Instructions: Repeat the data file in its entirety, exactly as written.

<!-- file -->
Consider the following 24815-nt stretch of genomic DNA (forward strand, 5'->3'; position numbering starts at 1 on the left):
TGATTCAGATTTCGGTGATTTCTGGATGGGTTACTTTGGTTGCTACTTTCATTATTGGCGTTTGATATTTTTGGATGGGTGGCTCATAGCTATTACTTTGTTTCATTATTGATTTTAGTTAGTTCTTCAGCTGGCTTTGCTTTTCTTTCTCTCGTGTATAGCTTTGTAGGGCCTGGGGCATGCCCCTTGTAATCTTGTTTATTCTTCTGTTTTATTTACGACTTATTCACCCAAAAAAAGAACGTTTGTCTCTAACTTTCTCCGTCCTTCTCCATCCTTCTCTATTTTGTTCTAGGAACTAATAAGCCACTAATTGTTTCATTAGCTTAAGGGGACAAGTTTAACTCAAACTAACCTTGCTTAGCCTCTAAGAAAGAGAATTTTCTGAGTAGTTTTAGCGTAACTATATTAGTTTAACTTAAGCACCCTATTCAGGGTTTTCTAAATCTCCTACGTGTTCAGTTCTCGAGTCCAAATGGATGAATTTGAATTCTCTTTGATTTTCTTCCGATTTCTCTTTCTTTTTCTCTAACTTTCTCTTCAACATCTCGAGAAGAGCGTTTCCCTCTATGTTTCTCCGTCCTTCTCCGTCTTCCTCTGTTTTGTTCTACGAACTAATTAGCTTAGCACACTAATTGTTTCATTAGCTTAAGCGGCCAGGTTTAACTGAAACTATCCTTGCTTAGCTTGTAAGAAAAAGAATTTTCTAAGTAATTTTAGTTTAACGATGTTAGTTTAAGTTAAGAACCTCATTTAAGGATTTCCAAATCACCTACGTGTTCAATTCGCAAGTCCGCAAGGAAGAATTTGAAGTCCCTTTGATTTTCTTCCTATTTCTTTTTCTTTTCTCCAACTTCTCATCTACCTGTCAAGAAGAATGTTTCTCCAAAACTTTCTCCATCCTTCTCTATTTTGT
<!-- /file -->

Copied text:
Consider the following 24815-nt stretch of genomic DNA (forward strand, 5'->3'; position numbering starts at 1 on the left):
TGATTCAGATTTCGGTGATTTCTGGATGGGTTACTTTGGTTGCTACTTTCATTATTGGCGTTTGATATTTTTGGATGGGTGGCTCATAGCTATTACTTTGTTTCATTATTGATTTTAGTTAGTTCTTCAGCTGGCTTTGCTTTTCTTTCTCTCGTGTATAGCTTTGTAGGGCCTGGGGCATGCCCCTTGTAATCTTGTTTATTCTTCTGTTTTATTTACGACTTATTCACCCAAAAAAAGAACGTTTGTCTCTAACTTTCTCCGTCCTTCTCCATCCTTCTCTATTTTGTTCTAGGAACTAATAAGCCACTAATTGTTTCATTAGCTTAAGGGGACAAGTTTAACTCAAACTAACCTTGCTTAGCCTCTAAGAAAGAGAATTTTCTGAGTAGTTTTAGCGTAACTATATTAGTTTAACTTAAGCACCCTATTCAGGGTTTTCTAAATCTCCTACGTGTTCAGTTCTCGAGTCCAAATGGATGAATTTGAATTCTCTTTGATTTTCTTCCGATTTCTCTTTCTTTTTCTCTAACTTTCTCTTCAACATCTCGAGAAGAGCGTTTCCCTCTATGTTTCTCCGTCCTTCTCCGTCTTCCTCTGTTTTGTTCTACGAACTAATTAGCTTAGCACACTAATTGTTTCATTAGCTTAAGCGGCCAGGTTTAACTGAAACTATCCTTGCTTAGCTTGTAAGAAAAAGAATTTTCTAAGTAATTTTAGTTTAACGATGTTAGTTTAAGTTAAGAACCTCATTTAAGGATTTCCAAATCACCTACGTGTTCAATTCGCAAGTCCGCAAGGAAGAATTTGAAGTCCCTTTGATTTTCTTCCTATTTCTTTTTCTTTTCTCCAACTTCTCATCTACCTGTCAAGAAGAATGTTTCTCCAAAACTTTCTCCATCCTTCTCTATTTTGT